Key Terms to Know About Small Business Loans

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Despite the many options for funding now available, business loans remain a popular way to finance expansion plans and other business investments. With more providers in the marketplace than ever before, it is crucial that you understand how business loans work in order to navigate complicated fee structures and get the best deal.

Here, we provide a useful list of key terms that will ensure you ask the right questions of your bank or alternative lender, understand the terms of your business loan, and don’t get caught out by hidden charges.

Secured Business Loan

A secured business loan means the borrower offers an asset as collateral, which the lender can seize if the loan is not replayed as agreed. This lowers the risk to the bank, which can therefore offer a more favourable rate on the loan or lend to businesses which may otherwise not have enough credit history. Many business owners offer their own homes as collateral in order to access secured loans, but this means exposing themselves and their families to considerable extra risk should their company get into trouble. 

Unsecured Business Loan

Unsecured business loans are when the bank or alternative lender provides a lump sum of money solely on the basis of an agreement that it will be repaid with interest at a later date. Obviously, this arrangement is still not without risk to the business, because the lender still has legal recourses to recover its money, but at least the owner’s personal assets should be safe. On the other hand, unsecured loans are typically more expensive than secured loans, and a business generally needs a good credit record to access one.

Payment Term

This is the length of time you have to re-pay the loan. A business will typically have a regular re-payment schedule over the term of the loan, until all the capital and interest is paid back.

Fixed Interest Rate

Under a fixed interest agreement, you will know exactly what your repayments will be over the term of the loan, because you have agreed an interest rate in advance.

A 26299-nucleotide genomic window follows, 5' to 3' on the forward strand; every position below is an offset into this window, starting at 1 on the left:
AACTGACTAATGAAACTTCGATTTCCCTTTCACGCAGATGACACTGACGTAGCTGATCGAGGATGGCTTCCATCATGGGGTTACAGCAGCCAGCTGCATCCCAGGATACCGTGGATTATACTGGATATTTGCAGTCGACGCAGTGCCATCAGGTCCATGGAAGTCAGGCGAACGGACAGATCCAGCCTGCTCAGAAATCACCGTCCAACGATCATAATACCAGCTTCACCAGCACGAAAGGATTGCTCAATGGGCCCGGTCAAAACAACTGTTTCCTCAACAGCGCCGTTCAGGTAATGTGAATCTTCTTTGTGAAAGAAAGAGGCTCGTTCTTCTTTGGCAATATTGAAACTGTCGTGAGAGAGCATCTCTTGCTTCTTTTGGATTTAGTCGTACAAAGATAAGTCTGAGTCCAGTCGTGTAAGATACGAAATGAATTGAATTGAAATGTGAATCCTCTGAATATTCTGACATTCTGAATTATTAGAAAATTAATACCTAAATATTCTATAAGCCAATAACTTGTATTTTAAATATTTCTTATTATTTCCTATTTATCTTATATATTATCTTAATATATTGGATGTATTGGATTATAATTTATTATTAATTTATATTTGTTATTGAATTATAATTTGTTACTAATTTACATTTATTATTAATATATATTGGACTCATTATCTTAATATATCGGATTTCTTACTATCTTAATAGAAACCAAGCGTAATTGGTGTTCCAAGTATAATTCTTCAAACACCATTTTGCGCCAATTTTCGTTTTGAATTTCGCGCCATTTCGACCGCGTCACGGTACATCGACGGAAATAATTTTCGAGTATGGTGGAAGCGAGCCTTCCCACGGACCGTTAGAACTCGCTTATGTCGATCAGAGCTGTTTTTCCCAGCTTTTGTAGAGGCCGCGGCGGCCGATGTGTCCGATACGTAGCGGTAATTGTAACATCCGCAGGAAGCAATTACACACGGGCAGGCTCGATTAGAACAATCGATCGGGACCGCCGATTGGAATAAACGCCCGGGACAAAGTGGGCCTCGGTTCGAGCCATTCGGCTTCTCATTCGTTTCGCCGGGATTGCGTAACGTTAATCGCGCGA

Variable Interest Rate

It is also possible to get a loan where the interest charged varies according to economic factors, and/or the base rate set by the central bank. This means your repayment amounts can go up or down over the course of the loan term.

Dishonour Fee

Sometimes called a late-payment fee, or failed payment fee, these terms all refer to a fixed penalty that you will automatically have to pay to the bank or lender if you miss a re-payment deadline, even if you quickly catch up on your obligations. Re-payments can be a real drain on cash flow and businesses are well advised not to underestimate the possibility that payments will occasionally be missed.

Prepayment Penalty

If business is good and the cash is flowing in, you may decide to pay off a loan early in order to avoid incurring further interest. However, most lenders have a fee for this too.

Origination Fee

This is just one of several possible fees, sometimes also labelled as application fees or processing fees, that many lenders charge for issuing a loan to a customer, who must then pay interest on the capital. Some even charge an exit fee for customers who have paid off their business loan as agreed. Business owners should read the small print of any loan and add up all these fees, alongside the interest to be paid, in order to properly understand the cost of each loan and compare prices effectively.

Alternative Lender

It used to be just banks that offered business loans, but over the last couple of decades a series of non-bank lenders have emerged, many trading over the Internet. They typically offer a faster application system and some will lend on less stringent credit criteria – at a price. They are known as alternative lenders, but their product is still essentially the business loan banks have been offering for centuries.

Cash Flow Finance

Real alternatives to business loans do exist, however: cash flow finance is also an age-old business funding method, but it’s been given a new lease of life by smart fintech providers like OptiPay. OptiPay specialises in a form of cash flow finance called invoice discounting, which allows you to access the money tied up in your unpaid invoices instead of waiting 30, 60 or even 90 days for the customer to settle. For more details of how this can be a low-risk, cost-effective alternative to a business loan, visit our dedicated pages or give us a call.

“Get tomorrow’s cash flow today”.

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